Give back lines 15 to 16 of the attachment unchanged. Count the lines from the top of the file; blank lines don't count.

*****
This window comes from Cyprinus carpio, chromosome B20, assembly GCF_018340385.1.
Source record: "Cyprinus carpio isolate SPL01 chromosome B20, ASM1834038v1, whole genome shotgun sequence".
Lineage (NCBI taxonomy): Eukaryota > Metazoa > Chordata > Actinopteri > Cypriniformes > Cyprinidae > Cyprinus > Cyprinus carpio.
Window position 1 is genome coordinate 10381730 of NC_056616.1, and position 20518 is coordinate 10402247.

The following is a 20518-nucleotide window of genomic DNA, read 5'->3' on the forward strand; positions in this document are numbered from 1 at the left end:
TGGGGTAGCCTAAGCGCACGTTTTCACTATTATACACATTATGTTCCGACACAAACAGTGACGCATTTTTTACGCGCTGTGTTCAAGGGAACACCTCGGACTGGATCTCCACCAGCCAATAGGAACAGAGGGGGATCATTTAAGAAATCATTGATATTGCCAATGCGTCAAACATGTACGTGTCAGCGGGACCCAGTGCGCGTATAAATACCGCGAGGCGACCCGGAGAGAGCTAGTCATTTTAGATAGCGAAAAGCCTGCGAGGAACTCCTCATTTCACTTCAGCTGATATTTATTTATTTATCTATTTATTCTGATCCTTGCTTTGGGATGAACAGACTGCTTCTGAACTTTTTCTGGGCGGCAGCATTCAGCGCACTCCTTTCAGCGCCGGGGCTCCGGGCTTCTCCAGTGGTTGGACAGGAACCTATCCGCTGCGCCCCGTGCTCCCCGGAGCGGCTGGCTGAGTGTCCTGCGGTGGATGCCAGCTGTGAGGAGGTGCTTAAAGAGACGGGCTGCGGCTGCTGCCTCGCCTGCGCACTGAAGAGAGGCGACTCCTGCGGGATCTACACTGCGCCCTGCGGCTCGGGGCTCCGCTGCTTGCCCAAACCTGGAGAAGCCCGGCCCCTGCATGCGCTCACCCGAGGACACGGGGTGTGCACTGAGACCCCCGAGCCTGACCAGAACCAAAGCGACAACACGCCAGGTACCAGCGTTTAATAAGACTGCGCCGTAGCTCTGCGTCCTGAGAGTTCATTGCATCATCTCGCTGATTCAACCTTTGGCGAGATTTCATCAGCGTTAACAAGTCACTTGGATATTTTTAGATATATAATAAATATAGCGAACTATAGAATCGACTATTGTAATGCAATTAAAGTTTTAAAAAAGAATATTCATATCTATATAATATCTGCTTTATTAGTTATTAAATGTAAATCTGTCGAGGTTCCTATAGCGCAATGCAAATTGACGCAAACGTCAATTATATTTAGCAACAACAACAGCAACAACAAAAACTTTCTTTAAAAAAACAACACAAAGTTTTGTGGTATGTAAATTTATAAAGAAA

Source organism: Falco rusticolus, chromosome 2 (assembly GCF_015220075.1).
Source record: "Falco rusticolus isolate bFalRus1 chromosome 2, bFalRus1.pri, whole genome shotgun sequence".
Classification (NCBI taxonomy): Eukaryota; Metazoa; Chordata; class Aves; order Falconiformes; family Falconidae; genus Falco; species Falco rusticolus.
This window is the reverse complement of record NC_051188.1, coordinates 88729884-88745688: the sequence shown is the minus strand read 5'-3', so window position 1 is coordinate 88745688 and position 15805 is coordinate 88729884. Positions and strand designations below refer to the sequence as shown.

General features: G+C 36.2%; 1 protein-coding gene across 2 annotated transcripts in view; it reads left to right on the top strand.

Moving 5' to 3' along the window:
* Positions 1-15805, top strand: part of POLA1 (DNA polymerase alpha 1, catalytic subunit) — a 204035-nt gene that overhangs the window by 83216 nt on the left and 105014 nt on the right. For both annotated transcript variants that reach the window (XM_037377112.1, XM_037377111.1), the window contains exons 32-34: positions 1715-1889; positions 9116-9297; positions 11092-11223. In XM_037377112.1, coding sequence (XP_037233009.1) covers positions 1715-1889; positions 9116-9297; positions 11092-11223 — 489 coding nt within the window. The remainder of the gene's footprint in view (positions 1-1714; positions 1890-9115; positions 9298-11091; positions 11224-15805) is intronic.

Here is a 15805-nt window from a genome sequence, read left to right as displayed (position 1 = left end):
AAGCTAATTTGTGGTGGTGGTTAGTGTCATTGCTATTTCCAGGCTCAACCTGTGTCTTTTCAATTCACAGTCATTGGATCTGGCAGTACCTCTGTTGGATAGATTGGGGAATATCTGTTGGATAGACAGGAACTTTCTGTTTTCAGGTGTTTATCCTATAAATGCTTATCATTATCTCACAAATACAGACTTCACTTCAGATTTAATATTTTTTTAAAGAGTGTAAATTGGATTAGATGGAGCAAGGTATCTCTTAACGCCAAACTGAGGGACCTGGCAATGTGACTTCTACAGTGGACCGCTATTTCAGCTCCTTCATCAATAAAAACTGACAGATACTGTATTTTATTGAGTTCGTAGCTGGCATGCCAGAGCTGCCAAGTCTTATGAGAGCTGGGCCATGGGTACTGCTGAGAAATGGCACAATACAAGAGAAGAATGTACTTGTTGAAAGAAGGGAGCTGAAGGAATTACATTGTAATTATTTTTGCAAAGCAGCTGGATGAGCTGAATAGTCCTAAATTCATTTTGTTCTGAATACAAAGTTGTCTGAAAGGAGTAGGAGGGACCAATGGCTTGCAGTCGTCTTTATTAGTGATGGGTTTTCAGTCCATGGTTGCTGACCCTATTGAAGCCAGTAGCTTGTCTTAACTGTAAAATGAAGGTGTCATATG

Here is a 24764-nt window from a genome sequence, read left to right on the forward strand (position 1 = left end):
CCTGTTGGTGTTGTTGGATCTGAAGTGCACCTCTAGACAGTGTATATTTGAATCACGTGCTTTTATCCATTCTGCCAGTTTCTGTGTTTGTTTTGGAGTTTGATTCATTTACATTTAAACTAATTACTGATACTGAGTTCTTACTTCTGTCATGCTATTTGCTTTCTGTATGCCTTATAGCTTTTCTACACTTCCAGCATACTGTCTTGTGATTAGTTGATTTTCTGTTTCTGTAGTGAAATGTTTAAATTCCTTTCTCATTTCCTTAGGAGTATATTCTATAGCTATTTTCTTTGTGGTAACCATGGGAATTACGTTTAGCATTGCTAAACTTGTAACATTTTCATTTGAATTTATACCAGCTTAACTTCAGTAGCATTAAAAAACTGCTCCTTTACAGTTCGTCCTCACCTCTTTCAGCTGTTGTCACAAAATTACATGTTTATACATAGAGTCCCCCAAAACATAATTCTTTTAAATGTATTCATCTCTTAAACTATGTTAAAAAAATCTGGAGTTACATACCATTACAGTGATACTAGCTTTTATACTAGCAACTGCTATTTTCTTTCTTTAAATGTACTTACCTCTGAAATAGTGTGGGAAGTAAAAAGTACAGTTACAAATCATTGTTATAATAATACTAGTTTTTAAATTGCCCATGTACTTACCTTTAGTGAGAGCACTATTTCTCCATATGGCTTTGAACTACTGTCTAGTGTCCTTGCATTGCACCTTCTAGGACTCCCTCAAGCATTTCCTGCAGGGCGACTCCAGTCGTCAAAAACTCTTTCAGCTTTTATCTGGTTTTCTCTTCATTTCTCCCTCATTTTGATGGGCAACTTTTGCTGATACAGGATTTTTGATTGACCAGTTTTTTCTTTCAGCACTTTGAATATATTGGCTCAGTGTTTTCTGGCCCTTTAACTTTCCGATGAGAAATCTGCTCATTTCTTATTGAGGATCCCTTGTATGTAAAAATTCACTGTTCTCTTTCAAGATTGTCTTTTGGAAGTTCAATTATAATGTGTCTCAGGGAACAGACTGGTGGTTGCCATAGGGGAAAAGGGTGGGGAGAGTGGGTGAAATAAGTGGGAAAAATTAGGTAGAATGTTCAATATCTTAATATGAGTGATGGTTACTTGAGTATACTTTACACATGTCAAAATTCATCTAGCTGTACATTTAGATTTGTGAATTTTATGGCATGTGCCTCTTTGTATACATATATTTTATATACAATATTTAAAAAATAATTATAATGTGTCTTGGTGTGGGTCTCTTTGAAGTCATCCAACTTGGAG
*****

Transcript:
AAGCTAATTTGTGGTGGTGGTTAGTGTCATTGCTATTTCCAGGCTCAACCTGTGTCTTTTCAATTCACAGTCATTGGATCTGGCAGTACCTCTGTTGGATAGATTGGGGAATATCTGTTGGATAGACAGGAACTTTCTGTTTTCAGGTGTTTATCCTATAAATGCTTATCATTATCTCACAAATACAGACTTCACTTCAGATTTAATATTTTTTTAAAGAGTGTAAATTGGATTAGATGGAGCAAGGTATCTCTTAACGCCAAACTGAGGGACCTGGCAATGTGACTTCTACAGTGGACCGCTATTTCAGCTCCTTCATCAATAAAAACTGACAGATACTGTATTTTATTGAGTTCGTAGCTGGCATGCCAGAGCTGCCAAGTCTTATGAGAGCTGGGCCATGGGTACTGCTGAGAAATGGCACAATACAAGAGAAGAATGTACTTGTTGAAAGAAGGGAGCTGAAGGAATTACATTGTAATTATTTTTGCAAAGCAGCTGGATGAGCTGAATAGTCCTAAATTCATTTTGTTCTGAATACAAAGTTGTCTGAAAGGAGTAGGAGGGACCAATGGCTTGCAGTCGTCTTTATTAGTGATGGGTTTTCAGTCCATGGTTGCTGACCCTATTGAAGCCAGTAGCTTGTCTTAACTGTAAAATGAAGGTGTCATATG

Here is a 24764-nt window from a genome sequence, read left to right on the forward strand (position 1 = left end):